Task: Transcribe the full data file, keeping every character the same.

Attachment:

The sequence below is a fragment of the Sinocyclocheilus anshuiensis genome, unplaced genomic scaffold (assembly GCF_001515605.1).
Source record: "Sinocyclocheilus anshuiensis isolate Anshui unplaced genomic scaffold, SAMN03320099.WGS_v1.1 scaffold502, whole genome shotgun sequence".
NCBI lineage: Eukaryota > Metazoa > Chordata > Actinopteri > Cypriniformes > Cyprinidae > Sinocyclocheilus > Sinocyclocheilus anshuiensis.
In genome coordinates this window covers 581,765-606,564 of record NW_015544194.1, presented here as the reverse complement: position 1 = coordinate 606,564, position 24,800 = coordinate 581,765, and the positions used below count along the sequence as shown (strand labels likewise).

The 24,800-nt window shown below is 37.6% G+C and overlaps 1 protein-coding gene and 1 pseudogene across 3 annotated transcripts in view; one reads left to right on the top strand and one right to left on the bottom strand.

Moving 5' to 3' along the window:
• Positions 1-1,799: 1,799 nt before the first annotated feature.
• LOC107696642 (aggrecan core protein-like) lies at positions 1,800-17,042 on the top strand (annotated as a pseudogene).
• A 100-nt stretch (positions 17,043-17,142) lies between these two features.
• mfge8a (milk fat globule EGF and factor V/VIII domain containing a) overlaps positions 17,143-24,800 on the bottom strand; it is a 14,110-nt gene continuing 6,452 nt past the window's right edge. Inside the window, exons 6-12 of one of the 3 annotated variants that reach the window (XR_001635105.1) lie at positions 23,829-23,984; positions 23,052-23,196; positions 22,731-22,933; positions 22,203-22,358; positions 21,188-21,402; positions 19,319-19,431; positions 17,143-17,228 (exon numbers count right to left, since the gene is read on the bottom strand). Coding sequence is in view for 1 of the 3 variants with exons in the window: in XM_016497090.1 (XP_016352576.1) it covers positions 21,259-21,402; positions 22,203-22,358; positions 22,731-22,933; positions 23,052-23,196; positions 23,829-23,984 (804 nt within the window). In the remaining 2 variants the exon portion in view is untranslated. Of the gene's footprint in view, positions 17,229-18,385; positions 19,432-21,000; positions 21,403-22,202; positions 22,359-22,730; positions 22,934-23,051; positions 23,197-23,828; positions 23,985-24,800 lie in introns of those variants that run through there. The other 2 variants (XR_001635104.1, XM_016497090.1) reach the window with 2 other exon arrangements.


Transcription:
The sequence below is a fragment of the Sinocyclocheilus anshuiensis genome, unplaced genomic scaffold (assembly GCF_001515605.1).
Source record: "Sinocyclocheilus anshuiensis isolate Anshui unplaced genomic scaffold, SAMN03320099.WGS_v1.1 scaffold502, whole genome shotgun sequence".
NCBI lineage: Eukaryota > Metazoa > Chordata > Actinopteri > Cypriniformes > Cyprinidae > Sinocyclocheilus > Sinocyclocheilus anshuiensis.
In genome coordinates this window covers 581,765-606,564 of record NW_015544194.1, presented here as the reverse complement: position 1 = coordinate 606,564, position 24,800 = coordinate 581,765, and the positions used below count along the sequence as shown (strand labels likewise).

The 24,800-nt window shown below is 37.6% G+C and overlaps 1 protein-coding gene and 1 pseudogene across 3 annotated transcripts in view; one reads left to right on the top strand and one right to left on the bottom strand.

Moving 5' to 3' along the window:
• Positions 1-1,799: 1,799 nt before the first annotated feature.
• LOC107696642 (aggrecan core protein-like) lies at positions 1,800-17,042 on the top strand (annotated as a pseudogene).
• A 100-nt stretch (positions 17,043-17,142) lies between these two features.
• mfge8a (milk fat globule EGF and factor V/VIII domain containing a) overlaps positions 17,143-24,800 on the bottom strand; it is a 14,110-nt gene continuing 6,452 nt past the window's right edge. Inside the window, exons 6-12 of one of the 3 annotated variants that reach the window (XR_001635105.1) lie at positions 23,829-23,984; positions 23,052-23,196; positions 22,731-22,933; positions 22,203-22,358; positions 21,188-21,402; positions 19,319-19,431; positions 17,143-17,228 (exon numbers count right to left, since the gene is read on the bottom strand). Coding sequence is in view for 1 of the 3 variants with exons in the window: in XM_016497090.1 (XP_016352576.1) it covers positions 21,259-21,402; positions 22,203-22,358; positions 22,731-22,933; positions 23,052-23,196; positions 23,829-23,984 (804 nt within the window). In the remaining 2 variants the exon portion in view is untranslated. Of the gene's footprint in view, positions 17,229-18,385; positions 19,432-21,000; positions 21,403-22,202; positions 22,359-22,730; positions 22,934-23,051; positions 23,197-23,828; positions 23,985-24,800 lie in introns of those variants that run through there. The other 2 variants (XR_001635104.1, XM_016497090.1) reach the window with 2 other exon arrangements.